Representatives of fishing industry organisations within the EU are calling out the actions of some coastal states in setting unilateral quotas – and subsequently landing high-value mackerel for fishmeal production as a ploy in seeking to justify these inflated quotas.
EAPO and Europêche are demanding that the highest priority be given to achieving an all-party mackerel sharing arrangement – as sharing arrangement consultations on Northeast Atlantic pelagic stocks are about to be resumed this month.
They stress that the UK-Norway bilateral deal has not ended inflated, unjustified unilateral quotas and fails to contribute to a conducive environment for the conclusion of those consultations. They state that Norway and the Faroe Islands have continued to operate on the basis of excessive, unjustified unilaterally set quotas.
The European operators also criticise the Faroe Islands allowing large volumes of mackerel to be landed for reduction to fishmeal and oil – which has been facilitated by Norway, where much of this fish was landed with permission of the Faroese authorities. The European operators claim that as much as two-thirds of the Faroese and Icelandic mackerel catches have been processed into fishmeal and oil.
‘In order to attempt to catch and justify their unwarranted unilateral quota, the Faroe Islands has been fishing mackerel on the summer feeding grounds in the international zone, when the fish are in poor condition after the spawning migration,’ said Tim Heddema, Chair of the EAPO Northern Pelagic Working Group and Europêche Vice-President, speaking on behalf of the EU pelagic fishing sector.
‘This is a wasteful practice that will have a long-lasting and damaging effect on the mackerel stock.’
He commented that the EU industry is once more strongly urging the European Commission and the Council of the EU to take concrete action against these practices and make use of the instruments at their disposal, such as select trade measures.
‘The unilaterally set Northeast Atlantic mackerel quotas by Norway and Faroe Islands, at unjustified levels and on the basis of a one-dimensional zonal attachment approach deemed highly flawed by scientists from all Coastal States, remain unacceptable and work against the efforts to pursue an all-inclusive agreement,’ said Tim Heddema.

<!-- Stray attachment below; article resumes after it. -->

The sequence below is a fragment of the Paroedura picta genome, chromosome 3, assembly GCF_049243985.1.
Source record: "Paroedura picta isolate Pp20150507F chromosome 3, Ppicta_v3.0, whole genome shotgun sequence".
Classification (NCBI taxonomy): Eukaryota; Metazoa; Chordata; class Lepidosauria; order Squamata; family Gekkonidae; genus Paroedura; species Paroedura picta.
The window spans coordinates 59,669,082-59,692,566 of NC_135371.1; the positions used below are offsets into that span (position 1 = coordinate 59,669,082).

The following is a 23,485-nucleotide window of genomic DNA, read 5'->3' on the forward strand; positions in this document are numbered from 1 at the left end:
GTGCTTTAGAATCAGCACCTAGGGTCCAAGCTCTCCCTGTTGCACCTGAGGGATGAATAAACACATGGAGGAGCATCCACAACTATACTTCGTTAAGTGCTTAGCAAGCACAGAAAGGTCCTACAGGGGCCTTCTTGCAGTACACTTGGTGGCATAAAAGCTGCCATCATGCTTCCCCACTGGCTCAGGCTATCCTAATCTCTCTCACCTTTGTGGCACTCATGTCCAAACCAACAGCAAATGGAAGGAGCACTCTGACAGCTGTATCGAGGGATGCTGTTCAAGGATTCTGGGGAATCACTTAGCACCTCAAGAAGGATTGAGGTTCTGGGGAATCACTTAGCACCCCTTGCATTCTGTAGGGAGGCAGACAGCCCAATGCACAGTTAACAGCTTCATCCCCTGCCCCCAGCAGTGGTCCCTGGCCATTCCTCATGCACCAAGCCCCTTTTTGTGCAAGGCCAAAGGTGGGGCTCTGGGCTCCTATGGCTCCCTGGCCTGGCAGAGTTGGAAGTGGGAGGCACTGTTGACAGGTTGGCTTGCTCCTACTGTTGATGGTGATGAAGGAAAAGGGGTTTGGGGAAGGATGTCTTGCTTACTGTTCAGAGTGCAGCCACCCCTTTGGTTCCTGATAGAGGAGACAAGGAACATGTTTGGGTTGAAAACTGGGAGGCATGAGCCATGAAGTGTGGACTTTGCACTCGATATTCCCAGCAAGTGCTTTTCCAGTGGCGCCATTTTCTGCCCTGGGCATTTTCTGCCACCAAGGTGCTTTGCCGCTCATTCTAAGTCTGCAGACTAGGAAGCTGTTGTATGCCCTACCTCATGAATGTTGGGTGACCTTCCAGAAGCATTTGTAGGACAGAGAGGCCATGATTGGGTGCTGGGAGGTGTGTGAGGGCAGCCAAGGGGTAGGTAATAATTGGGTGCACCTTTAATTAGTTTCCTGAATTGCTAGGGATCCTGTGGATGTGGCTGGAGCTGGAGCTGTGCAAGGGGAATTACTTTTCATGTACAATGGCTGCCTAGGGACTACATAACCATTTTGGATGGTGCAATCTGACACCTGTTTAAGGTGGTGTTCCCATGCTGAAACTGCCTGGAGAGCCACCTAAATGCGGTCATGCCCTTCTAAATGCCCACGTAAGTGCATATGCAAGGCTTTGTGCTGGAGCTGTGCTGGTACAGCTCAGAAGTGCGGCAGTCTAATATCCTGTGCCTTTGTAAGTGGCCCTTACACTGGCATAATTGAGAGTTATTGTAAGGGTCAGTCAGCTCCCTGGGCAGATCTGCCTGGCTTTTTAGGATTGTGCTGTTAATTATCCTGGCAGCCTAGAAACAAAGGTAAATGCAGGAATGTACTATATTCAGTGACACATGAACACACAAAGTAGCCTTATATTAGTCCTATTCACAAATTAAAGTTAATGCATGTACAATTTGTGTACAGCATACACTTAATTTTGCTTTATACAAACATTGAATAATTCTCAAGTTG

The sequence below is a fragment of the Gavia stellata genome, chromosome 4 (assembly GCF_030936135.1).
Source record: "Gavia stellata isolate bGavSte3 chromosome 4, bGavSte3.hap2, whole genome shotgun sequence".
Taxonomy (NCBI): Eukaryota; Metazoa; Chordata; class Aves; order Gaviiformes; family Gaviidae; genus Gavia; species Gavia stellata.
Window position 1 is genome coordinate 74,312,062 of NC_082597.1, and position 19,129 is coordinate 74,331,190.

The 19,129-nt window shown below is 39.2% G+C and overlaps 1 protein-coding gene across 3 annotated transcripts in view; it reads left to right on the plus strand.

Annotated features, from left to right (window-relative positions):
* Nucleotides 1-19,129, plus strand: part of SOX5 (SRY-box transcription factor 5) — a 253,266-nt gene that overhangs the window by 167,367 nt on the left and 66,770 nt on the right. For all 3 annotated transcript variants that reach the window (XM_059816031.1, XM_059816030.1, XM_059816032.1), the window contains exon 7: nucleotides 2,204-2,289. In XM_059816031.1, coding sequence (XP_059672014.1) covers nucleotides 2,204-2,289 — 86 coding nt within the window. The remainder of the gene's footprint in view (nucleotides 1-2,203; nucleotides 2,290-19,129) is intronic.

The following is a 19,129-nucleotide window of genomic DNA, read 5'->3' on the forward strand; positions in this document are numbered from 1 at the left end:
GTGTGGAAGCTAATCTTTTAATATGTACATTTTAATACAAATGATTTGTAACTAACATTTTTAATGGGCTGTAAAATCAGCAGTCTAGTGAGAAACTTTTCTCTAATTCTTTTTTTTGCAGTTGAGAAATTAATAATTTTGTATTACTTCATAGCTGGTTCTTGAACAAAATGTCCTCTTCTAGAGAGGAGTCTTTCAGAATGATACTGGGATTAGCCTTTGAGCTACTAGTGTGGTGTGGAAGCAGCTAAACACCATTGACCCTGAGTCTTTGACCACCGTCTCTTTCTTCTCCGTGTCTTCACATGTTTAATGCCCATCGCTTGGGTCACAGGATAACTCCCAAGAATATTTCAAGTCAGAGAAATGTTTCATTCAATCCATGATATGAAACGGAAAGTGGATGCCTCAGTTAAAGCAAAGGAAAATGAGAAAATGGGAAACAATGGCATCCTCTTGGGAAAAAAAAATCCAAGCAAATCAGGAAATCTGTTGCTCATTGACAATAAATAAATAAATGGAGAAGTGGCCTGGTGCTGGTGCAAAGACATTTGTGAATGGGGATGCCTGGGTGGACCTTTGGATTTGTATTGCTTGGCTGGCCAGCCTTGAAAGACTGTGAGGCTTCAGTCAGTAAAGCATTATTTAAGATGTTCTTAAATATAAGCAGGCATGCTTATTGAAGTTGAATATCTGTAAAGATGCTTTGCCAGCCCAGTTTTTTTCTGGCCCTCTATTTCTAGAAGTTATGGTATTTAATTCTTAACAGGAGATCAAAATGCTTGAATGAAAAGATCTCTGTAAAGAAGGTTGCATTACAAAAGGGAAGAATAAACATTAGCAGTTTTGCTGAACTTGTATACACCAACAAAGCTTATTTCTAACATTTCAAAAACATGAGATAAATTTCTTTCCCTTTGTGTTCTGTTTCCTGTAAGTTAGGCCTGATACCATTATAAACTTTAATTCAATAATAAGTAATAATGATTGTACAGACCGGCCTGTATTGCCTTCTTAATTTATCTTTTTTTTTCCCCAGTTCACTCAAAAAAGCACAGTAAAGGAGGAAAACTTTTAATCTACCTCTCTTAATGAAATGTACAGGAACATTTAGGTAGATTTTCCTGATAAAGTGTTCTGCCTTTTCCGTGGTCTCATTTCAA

‘We repeat our urgent call for an immediate EU response to stop Norway and Faroe Islands continuing their unsustainable and irresponsible behaviour, to prevent further overfishing of a stock that is one of the most important and valuable to the EU. The EU has stuck to the shares agreed in 2014, but right now responsible EU businesses are at risk of being put out of business for doing the right thing.’
All this is taking place against a background of failed attempts to conclude negotiations on the allocation of Northeast Atlantic mackerel quotas before 31st March this year, when the parties decided to suspend talks for the time being and dedicate their time to other stocks.
At that time the EU pelagic sector predicted that some parties would continue to set excessive, unjustified unilateral quotas, which would lead to another year of catches exceeding the Total Allowable Catch that has been set in line with scientific advice – and they state that this is exactly what happened, with Norway and Faroe Islands again having inflated their initial quotas by around 55% compared to levels commensurate with the most recent Coastal States mackerel sharing arrangement.
According to the European operators, the bilateral mackerel agreement for 2023 between the UK and Norway grants Norway access to UK waters to fish up to 60% of their TAC, on the condition that Norway reduces its unilateral TAC and pays in quota for access. Norway agreed to reduce their TAC to 31.95% from 35% and transfer 24,635 tonnes of mackerel to the UK.
‘This deal will have no impact on the overfishing, unless the UK decides not to utilise the additional mackerel they received. Norway printed the money themselves and then paid with it. Moreover, one could be forgiven for thinking that the UK has decided on a ‘landing zone’ for a permanent Norwegian share that is unrealistic and based on artificially increased track records,’ Tim Heddema said.
‘For truly sustainable management of Northeast Atlantic mackerel a full-fledged sharing arrangement is needed between as many parties as possible, and respecting real track records. The bilateral UK-Norway agreement cannot replace or be enshrined in such a Coastal States agreement. The parties have all shown themselves capable of reaching bilateral, trilateral and multilateral deals, albeit to differing degrees of satisfaction. With the right atmosphere, this should again be possible when mackerel discussions resume in September and October. The EU industry stands ready to work towards a successful outcome with all those involved. In the meantime, excessive, unjustified unilaterally set mackerel quotas must be stopped.’